Last week, I shared my time calculator that helps you discover just how much time you have to pursue new goals and achieve those things you’ve been putting off forever. Well, now that you know you DO have the time to work on the things that matter to you, let’s get to work on getting to those goals.

 You’ve probably heard of S.M.A.R.T goals before. S.M.A.R.T. goals is a popular way to plot out your goals; we even use it professionally in my office because the formula works. Here’s an overview:


Your goal needs to be spelled out very precisely and you also need to have a reason WHY behind your goal…some benefit or emotional attachment that will keep you focused. For example, a goal might be to earn an additional $500 per month or work out three times a week for 30 minutes for the next 30 days.

Using language that leaves no doubt as to what the goal is, why you want to achieve the goal, and how you will get there, is very important. If you are not able to be detailed in your description of the goal, it will be hard to meet it. Take the time to do this part right.


This is where a journal or planner comes into play. It’s a report card and a method to measure what you want to accomplish and what you actually accomplished. If your goal cannot be quantified, then it’s not a full goal and you won’t know how when you have succeeded. An example of a measurable goal would be “I want to deposit into my bank account an additional $250 every two weeks. I’ll accomplish this by writing one sponsored post and selling 5 digital products.”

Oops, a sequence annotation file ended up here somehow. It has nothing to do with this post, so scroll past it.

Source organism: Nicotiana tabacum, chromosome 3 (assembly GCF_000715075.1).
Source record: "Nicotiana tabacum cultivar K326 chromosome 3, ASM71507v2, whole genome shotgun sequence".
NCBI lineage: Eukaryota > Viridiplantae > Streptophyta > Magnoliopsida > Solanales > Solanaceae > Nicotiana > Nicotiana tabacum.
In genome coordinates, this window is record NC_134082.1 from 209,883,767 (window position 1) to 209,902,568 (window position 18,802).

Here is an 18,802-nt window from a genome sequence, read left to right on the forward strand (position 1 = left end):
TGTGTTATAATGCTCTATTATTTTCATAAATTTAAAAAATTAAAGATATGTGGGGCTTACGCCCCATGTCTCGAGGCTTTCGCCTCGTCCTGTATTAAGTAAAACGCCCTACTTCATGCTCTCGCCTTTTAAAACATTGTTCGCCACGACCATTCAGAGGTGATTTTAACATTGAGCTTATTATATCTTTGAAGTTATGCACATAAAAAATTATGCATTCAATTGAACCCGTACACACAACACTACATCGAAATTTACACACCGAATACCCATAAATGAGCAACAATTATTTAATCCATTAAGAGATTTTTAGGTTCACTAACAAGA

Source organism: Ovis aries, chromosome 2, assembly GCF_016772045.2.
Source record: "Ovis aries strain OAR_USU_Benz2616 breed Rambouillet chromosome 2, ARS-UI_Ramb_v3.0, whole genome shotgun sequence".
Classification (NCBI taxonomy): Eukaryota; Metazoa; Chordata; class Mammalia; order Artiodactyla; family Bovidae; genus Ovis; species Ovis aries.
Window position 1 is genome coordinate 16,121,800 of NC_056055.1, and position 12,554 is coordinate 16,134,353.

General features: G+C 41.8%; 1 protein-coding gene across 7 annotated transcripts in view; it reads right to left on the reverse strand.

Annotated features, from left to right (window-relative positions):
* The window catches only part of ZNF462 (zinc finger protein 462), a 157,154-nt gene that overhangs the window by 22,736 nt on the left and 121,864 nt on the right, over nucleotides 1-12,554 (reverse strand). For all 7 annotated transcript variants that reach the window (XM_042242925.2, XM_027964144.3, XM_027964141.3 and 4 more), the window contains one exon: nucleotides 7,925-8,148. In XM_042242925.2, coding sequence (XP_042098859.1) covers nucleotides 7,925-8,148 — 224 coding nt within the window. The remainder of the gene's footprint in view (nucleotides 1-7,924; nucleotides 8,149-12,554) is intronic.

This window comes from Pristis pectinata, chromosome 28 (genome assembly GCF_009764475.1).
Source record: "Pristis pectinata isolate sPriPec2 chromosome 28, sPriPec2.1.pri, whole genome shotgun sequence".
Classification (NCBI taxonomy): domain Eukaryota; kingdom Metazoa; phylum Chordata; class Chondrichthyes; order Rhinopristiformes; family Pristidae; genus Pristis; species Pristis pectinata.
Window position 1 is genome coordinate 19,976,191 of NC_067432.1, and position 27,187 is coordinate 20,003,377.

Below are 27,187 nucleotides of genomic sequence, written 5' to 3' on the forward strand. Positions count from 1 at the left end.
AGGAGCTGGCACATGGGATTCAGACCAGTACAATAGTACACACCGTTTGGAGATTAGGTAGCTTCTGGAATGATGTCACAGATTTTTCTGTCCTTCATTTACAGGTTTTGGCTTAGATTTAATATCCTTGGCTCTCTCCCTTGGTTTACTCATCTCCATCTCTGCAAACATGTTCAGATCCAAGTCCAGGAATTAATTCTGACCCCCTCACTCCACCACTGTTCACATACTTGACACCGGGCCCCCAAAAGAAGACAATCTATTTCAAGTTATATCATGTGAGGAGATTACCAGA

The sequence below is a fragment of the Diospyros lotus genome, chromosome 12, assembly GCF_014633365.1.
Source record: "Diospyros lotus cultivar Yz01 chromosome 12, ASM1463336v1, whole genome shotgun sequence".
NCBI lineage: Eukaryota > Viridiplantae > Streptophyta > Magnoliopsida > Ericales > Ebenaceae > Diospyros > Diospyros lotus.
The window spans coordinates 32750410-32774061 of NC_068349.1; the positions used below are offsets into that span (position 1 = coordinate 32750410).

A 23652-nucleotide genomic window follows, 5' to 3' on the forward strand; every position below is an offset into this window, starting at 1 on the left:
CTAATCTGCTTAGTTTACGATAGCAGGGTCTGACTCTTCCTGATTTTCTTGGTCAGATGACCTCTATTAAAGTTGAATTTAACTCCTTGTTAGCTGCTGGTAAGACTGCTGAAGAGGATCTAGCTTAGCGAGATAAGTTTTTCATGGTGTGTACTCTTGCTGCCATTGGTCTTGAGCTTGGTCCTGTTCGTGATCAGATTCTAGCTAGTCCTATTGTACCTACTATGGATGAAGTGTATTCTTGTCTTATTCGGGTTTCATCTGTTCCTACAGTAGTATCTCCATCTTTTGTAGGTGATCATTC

There are different things that “A” can stand for, but it’s usually actionable or achievable. In order to achieve anything, you must take action. So, make your goal actionable, where you do something each day that will eventually result in an accomplished goal.

Goals should also be achievable or you will quickly get frustrated. Be accurate about the time it takes to reach a goal, and what actions it takes to get there. Also, know who will be responsible for doing it.


“R” can stand for realistic or relevant, and both are important. If you want your goal to succeed, it should most certainly be realistic, or you will fail. If you’re currently making $500 a month blogging and your goal is to increase that to $5,000 in 90 days, that’s not realistic. However, you may be able to increase it by $300. Once you achieve that goal and are earning $800 a month, you can set a new goal to increase your income by another $500 a month or something similar.

Your goal should also be relevant to your life’s vision and match your values. There’s no point in making or achieving goals that have no relevance to your long-term life goals. You could instead use that time to reach goals that get you one step closer to actually reaching your life goals. So always ask yourself, if the goal is relevant to your life goals.

 Smart Goals worksheet



Having timely and trackable goals is an important part of the goal creating and setting process. If you don’t set a time limit and you can’t track what is happening, your goal will be hard to quantify or show as achieved.

This is the first post in my Just a Girl with Goals series. You can find more from the series here.


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